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Author Topic: The Decision That Levels The Playing Field  (Read 45079 times)
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on: August 14, 2006, 04:58:37 AM

The Decision That Levels The Playing Field

See, what just happened is Microsoft slapped Team Kaz and Team Miyamoto right in the forehead. I don't even know where to begin, so I'll copy and paste the best part of the Gamasutra article.

Talking on the eve of its Gamefest event in Seattle, Microsoft has revealed XNA Game Studio Express, a new product which will allow indie developers and students to develop simultaneously on Xbox 360 and PC, and share their games to others in a new Xbox 360 'Creators Club'.

The details of the new tech are as follows: XNA Game Studio Express will be available for free to anyone with a Windows XP-based PC, and will provide them with what's described as "Microsoft's next-generation platform for game development." In addition, by joining a "creators club" for an annual subscription fee of $99, users will be able to build, test and share their games on Xbox 360, as well as access a wealth of materials to help speed the game development progress.


And:

The games created with XNA Game Studio Express will not initially be available to regular Xbox 360 users, although there is hope that successful titles made with the package might go on to debut in enhanced form on the universal Xbox Live Arcade service, and a longer-term goal is to create a less restricted distribution market using Xbox Live. In the meantime, a second XNA toolset named Game Studio Professional, originally scheduled tentatively for an early 2006 release, is now due in spring 2007, and is intended to cater more directly to professionals aiming for Windows and XBLA game releases.

The rest is in the link above. Ya know, I should really investigate things little birdies tell me. f13 WILL be on this like a fly on a camel's ass.
schild
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Reply #1 on: August 14, 2006, 05:01:28 AM

So uhm, f13.gaming is open for business. Dead serious. Tomorrow I will be making ANOTHER "fake" user to send PMs to.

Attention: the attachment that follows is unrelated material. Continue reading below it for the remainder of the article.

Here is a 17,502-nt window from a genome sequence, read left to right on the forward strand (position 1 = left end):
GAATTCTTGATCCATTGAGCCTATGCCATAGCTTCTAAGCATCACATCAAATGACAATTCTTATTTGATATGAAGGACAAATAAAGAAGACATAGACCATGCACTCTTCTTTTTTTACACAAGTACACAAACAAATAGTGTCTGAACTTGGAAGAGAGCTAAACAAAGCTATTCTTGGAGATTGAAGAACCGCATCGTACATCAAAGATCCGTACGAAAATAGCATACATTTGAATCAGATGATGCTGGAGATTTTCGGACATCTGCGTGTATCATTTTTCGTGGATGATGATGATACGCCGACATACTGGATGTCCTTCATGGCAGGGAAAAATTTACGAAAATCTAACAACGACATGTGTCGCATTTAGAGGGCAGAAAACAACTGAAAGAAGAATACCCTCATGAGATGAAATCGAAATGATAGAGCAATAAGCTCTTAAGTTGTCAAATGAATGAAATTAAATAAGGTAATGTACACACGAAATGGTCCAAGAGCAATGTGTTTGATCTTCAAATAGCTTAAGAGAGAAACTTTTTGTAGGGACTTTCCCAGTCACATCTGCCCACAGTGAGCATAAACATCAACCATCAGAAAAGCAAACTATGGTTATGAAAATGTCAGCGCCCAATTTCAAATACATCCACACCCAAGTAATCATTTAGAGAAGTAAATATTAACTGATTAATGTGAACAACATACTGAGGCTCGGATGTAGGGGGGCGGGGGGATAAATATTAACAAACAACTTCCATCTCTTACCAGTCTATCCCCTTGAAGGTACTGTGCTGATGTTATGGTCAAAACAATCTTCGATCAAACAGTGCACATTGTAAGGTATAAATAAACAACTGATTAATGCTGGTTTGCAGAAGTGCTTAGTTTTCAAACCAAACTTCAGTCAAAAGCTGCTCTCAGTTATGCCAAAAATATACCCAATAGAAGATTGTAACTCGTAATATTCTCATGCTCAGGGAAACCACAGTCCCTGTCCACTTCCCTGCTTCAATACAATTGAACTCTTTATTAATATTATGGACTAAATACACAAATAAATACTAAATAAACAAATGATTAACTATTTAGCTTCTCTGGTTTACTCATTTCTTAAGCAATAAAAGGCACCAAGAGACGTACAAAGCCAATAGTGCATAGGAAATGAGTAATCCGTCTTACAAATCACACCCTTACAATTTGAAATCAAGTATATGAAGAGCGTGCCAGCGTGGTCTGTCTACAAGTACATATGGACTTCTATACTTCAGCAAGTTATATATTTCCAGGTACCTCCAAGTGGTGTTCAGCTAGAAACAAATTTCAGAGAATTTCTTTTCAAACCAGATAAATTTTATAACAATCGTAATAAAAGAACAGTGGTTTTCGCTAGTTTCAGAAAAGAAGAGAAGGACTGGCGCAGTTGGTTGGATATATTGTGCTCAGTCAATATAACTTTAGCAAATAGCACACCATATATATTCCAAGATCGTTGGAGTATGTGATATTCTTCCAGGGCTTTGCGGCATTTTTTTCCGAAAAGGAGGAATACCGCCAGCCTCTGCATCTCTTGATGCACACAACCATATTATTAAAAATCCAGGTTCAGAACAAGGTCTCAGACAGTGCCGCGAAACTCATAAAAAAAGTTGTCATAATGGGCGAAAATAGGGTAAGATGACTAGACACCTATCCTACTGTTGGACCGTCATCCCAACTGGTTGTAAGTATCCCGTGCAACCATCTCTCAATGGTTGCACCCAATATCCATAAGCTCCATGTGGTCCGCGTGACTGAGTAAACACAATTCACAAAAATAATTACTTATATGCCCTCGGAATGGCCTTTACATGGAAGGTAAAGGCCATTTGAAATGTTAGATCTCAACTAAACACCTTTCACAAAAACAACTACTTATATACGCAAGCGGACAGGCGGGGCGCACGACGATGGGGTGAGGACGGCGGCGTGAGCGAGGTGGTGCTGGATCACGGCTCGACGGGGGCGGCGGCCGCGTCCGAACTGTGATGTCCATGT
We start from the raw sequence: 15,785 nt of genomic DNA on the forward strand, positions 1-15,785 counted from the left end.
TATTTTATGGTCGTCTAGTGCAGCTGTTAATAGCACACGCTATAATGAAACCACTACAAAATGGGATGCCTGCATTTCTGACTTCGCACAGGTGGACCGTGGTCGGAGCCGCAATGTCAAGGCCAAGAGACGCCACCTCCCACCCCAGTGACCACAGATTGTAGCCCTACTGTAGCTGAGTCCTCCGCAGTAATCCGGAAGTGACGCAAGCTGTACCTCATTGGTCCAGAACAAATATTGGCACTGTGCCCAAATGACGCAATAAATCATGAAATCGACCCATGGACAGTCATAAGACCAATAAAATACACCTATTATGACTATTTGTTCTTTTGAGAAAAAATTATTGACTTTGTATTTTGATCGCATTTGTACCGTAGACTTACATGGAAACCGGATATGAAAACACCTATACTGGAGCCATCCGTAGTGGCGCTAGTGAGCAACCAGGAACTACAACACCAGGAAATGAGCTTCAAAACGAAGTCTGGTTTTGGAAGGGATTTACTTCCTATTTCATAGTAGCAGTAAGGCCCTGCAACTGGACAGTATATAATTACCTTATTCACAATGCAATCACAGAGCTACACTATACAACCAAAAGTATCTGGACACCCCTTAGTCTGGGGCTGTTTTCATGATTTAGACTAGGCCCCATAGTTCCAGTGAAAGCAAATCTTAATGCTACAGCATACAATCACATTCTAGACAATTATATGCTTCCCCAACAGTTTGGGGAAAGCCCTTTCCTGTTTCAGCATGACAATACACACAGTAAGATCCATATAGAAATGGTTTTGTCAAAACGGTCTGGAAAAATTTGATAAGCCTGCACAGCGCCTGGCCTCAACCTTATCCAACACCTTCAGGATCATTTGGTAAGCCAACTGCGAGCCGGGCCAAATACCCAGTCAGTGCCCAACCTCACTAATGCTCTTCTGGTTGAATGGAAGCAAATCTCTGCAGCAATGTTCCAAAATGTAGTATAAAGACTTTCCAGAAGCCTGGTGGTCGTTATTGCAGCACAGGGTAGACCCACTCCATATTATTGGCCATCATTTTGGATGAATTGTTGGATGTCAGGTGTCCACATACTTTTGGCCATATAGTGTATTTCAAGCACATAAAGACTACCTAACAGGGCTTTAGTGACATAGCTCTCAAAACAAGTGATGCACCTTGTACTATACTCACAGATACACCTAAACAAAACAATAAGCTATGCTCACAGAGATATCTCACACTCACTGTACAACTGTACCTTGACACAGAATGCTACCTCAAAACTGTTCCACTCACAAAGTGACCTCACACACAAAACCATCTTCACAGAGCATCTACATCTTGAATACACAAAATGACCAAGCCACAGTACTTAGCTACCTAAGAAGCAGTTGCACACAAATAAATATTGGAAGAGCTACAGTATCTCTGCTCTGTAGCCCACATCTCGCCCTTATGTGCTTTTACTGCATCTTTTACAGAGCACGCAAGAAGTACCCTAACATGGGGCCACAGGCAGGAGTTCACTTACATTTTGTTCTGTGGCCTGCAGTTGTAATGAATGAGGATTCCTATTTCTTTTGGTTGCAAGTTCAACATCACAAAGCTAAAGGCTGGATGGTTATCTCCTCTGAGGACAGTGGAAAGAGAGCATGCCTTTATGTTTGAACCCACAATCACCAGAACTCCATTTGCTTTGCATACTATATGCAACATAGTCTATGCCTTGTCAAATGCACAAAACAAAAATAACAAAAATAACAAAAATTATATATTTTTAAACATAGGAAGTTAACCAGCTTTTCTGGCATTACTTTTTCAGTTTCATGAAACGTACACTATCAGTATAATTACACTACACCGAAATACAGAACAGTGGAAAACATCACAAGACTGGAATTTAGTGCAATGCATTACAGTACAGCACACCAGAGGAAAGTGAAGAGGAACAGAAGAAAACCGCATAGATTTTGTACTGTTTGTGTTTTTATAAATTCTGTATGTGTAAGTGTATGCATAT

Ring-a-ding-ding.

Edit: Maybe, will have to talk to a few "folks" about this sort of thing.
« Last Edit: August 14, 2006, 05:07:13 AM by schild »
Trippy
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Reply #2 on: August 14, 2006, 05:02:26 AM

You forgot this part:
Quote
The games created with XNA Game Studio Express will not initially be available to regular Xbox 360 users,[...]
schild
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Reply #3 on: August 14, 2006, 05:06:38 AM

You forgot this part:
Quote
The games created with XNA Game Studio Express will not initially be available to regular Xbox 360 users,[...]

Ninja, ninja Edit.
Quinton
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Reply #4 on: August 14, 2006, 05:31:14 AM

A devkit for $99 is certainly a nice step forward.  I'm curious to see which of the big three console manufacturers first decides to allow indie development *without* severe distribution limitations.   Letting the little guys make their games and sell them online with no hassle would be an interesting thing to see.

Why not let distribution be open? 

Piracy concerns: Perhaps the size of indie games could be somewhat limited to reduce the risk of  people repackaging commercial games.  Combine this with requiring enough identification for payment processing to work and I think you'd limit piracy a bit.

Content concerns:  Does xbox live have content control stuff already?  Perhaps indie titles could be limited to 18+ until they've been through some approval process.  You might have to charge some fee for this to offset the cost of having somebody actually examine the content. 

You can do all kinds of things to provide incentives for developers to go through a bit more process for better placement, to seek wider (hard copy) distribution, etc. 

- Q
schild
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Reply #5 on: August 14, 2006, 05:33:55 AM

You just nailed the problem in the 4th box. But for $99 I can have access to all the indie stuff?

This should have been called "Killer App."
WindiaN
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Reply #6 on: August 14, 2006, 07:38:52 AM

Does this include the ability to mod or is it just for new games? I doubt they would let us mod games but that would be pretty fucking cool.
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Reply #7 on: August 14, 2006, 08:15:50 AM

WoW. This gives the little game developer wannabe in me hope. if I could code something like Marble Ultra Blast and sell it on Live I'd be in heaven. Of course, first I have to do that coding part...

Still, could this be another thing that will blindside Sony? (who I'm becoming more and more convinced is going to lose the console wars this generation.)

"We live in a country, where John Lennon takes six bullets in the chest, Yoko Ono was standing right next to him and not one fucking bullet! Explain that to me! Explain that to me, God! Explain it to me, God!" - Denis Leary summing up my feelings about the nature of the universe.
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Reply #8 on: August 14, 2006, 03:38:51 PM


Could be cool if they do it right (procedural graphics and 'moddable' basic game templates in each genre like FPS, RTS, etc). I'm not holding my breath.

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Reply #9 on: August 14, 2006, 03:43:40 PM

I could see them making game templates for shooters and such. Hell, GG already has game templates SORT OF for RTSs and such.